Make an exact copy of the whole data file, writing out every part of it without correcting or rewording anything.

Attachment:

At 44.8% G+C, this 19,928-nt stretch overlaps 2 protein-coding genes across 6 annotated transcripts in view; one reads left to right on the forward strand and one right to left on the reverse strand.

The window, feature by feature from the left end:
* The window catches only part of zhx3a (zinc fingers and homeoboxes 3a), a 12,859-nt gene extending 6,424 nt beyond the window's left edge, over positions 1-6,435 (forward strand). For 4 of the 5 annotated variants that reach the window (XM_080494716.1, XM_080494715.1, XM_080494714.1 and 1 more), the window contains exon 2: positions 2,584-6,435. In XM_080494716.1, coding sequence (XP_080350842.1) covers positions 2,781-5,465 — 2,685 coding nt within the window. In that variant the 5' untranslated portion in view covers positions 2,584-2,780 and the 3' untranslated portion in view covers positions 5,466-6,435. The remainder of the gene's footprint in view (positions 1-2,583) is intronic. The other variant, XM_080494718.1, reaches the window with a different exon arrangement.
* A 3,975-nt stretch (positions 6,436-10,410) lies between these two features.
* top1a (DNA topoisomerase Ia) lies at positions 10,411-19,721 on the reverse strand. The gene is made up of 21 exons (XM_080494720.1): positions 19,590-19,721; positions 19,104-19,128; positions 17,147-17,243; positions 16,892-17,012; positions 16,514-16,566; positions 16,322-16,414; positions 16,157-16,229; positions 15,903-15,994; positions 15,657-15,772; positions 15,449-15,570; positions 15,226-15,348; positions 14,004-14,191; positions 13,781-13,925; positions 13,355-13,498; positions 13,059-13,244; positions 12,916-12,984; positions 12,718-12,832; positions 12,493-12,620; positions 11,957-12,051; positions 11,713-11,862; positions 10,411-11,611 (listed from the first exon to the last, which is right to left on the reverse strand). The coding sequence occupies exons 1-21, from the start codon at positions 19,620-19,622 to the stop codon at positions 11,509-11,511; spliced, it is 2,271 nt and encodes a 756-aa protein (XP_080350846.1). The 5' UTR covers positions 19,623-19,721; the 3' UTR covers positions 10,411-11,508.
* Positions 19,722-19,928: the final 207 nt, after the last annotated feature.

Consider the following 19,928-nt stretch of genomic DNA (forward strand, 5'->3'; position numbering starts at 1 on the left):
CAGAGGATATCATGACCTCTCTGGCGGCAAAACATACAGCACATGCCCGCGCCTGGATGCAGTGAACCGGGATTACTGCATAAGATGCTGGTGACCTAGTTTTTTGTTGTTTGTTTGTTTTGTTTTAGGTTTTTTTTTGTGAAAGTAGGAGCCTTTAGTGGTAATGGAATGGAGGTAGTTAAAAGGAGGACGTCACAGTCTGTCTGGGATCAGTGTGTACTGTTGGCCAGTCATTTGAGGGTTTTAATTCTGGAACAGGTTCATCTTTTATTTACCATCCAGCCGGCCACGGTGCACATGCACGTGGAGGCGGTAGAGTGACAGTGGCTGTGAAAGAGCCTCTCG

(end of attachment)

At 44.8% G+C, this 19,928-nt stretch overlaps 2 protein-coding genes across 6 annotated transcripts in view; one reads left to right on the forward strand and one right to left on the reverse strand.

The window, feature by feature from the left end:
* The window catches only part of zhx3a (zinc fingers and homeoboxes 3a), a 12,859-nt gene extending 6,424 nt beyond the window's left edge, over positions 1-6,435 (forward strand). For 4 of the 5 annotated variants that reach the window (XM_080494716.1, XM_080494715.1, XM_080494714.1 and 1 more), the window contains exon 2: positions 2,584-6,435. In XM_080494716.1, coding sequence (XP_080350842.1) covers positions 2,781-5,465 — 2,685 coding nt within the window. In that variant the 5' untranslated portion in view covers positions 2,584-2,780 and the 3' untranslated portion in view covers positions 5,466-6,435. The remainder of the gene's footprint in view (positions 1-2,583) is intronic. The other variant, XM_080494718.1, reaches the window with a different exon arrangement.
* A 3,975-nt stretch (positions 6,436-10,410) lies between these two features.
* top1a (DNA topoisomerase Ia) lies at positions 10,411-19,721 on the reverse strand. The gene is made up of 21 exons (XM_080494720.1): positions 19,590-19,721; positions 19,104-19,128; positions 17,147-17,243; positions 16,892-17,012; positions 16,514-16,566; positions 16,322-16,414; positions 16,157-16,229; positions 15,903-15,994; positions 15,657-15,772; positions 15,449-15,570; positions 15,226-15,348; positions 14,004-14,191; positions 13,781-13,925; positions 13,355-13,498; positions 13,059-13,244; positions 12,916-12,984; positions 12,718-12,832; positions 12,493-12,620; positions 11,957-12,051; positions 11,713-11,862; positions 10,411-11,611 (listed from the first exon to the last, which is right to left on the reverse strand). The coding sequence occupies exons 1-21, from the start codon at positions 19,620-19,622 to the stop codon at positions 11,509-11,511; spliced, it is 2,271 nt and encodes a 756-aa protein (XP_080350846.1). The 5' UTR covers positions 19,623-19,721; the 3' UTR covers positions 10,411-11,508.
* Positions 19,722-19,928: the final 207 nt, after the last annotated feature.

Consider the following 19,928-nt stretch of genomic DNA (forward strand, 5'->3'; position numbering starts at 1 on the left):
CAGAGGATATCATGACCTCTCTGGCGGCAAAACATACAGCACATGCCCGCGCCTGGATGCAGTGAACCGGGATTACTGCATAAGATGCTGGTGACCTAGTTTTTTGTTGTTTGTTTGTTTTGTTTTAGGTTTTTTTTTGTGAAAGTAGGAGCCTTTAGTGGTAATGGAATGGAGGTAGTTAAAAGGAGGACGTCACAGTCTGTCTGGGATCAGTGTGTACTGTTGGCCAGTCATTTGAGGGTTTTAATTCTGGAACAGGTTCATCTTTTATTTACCATCCAGCCGGCCACGGTGCACATGCACGTGGAGGCGGTAGAGTGACAGTGGCTGTGAAAGAGCCTCTCG